Friday, October 30, 2009

Our stone

We all have one, right? A favourite used bookstore that always seems to have the book that fits our mood perfectly. For me it’s a little place here in Victoria called James Bay Coffee and Books. A single shelf devoted to poetry, with a surprising capacity for the arcane and the useful. For months I’d been looking for something that would capture the flavour of those years between 1910 and 1920 loosely referred to as the "Imagist Period". Two weeks ago it practically leapt into my hands: a slim volume entitled, auspiciously enough, The Imagist Poem (ed. William Pratt).

A touch of cold in the Autumn night
I walked abroad,
And saw the ruddy moon lean over the hedge
Like a red-faced farmer.
I did not stop to speak, but nodded;
And round about were the wistful stars
With white faces like town children.

The poem is “Autumn” by T.E. Hulme, the person generally credited with having assembled in 1912 a small group of poets anxious to answer the new century with a new way of writing poetry (e.g. Ezra Pound, Edward Storer, F.S. Flint), a way of making poems that revolved around three principles: 1/write directly about the thing, subjective or objective 2/ use only those words that contribute to its presentation 3/wrap it in new musical rhythms; avoid the feel of the metronome.

Poetry has never been the same since. Others like Williams and Olson may have re-phrased the first principle a bit (No or Not in "ideas but in things”), but the intent, if not always the result, was the same: an absolute determination to use contemporary and exquisitely precise language to capture hard, clear images, and to displace traditional iambic pentameter with fresh rhythms suited to fresh meanings.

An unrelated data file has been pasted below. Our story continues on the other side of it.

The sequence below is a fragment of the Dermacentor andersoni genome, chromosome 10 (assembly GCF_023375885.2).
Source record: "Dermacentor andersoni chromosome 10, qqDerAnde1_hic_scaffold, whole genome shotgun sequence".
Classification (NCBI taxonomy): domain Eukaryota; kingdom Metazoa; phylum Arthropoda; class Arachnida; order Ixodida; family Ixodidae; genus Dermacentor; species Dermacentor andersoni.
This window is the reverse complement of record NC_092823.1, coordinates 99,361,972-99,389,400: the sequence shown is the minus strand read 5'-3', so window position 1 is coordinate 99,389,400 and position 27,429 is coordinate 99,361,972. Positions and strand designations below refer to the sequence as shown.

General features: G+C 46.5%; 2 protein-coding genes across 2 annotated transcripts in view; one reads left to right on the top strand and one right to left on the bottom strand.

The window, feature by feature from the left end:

The apparition of these faces in the crowd;
Petals on a wet, black bough.

I leave it to the reader to judge how closely Hulme achieved the modernist intention in the first poem above (“white faces like town children” strikes me as less convincing than the rest of the poem), but preoccupation with the image for the those who followed became a near pathological obsession reminiscent of Van Gogh’s “Sun” painting. Occasionally this resulted in masterpieces like the second poem by Pound, two lines which more than any other came to define the temper of the 20th century. But even this poem, as clean and hard edged as its images are, seems oddly disconnected from Pound’s original intent: to capture, he later wrote, “a beautiful child’s face” and the faces of beautiful women; for me, “apparition” and “wet, black bough”, conjure up something far more ominous in that Parisian crowd than Pound allowed or perhaps even understood.

If Imagism taught its practitioners anything, it was the enormous difficulty writing a new poetry to compete with the force and subtly of the poetic tradition it was attempting to replace.

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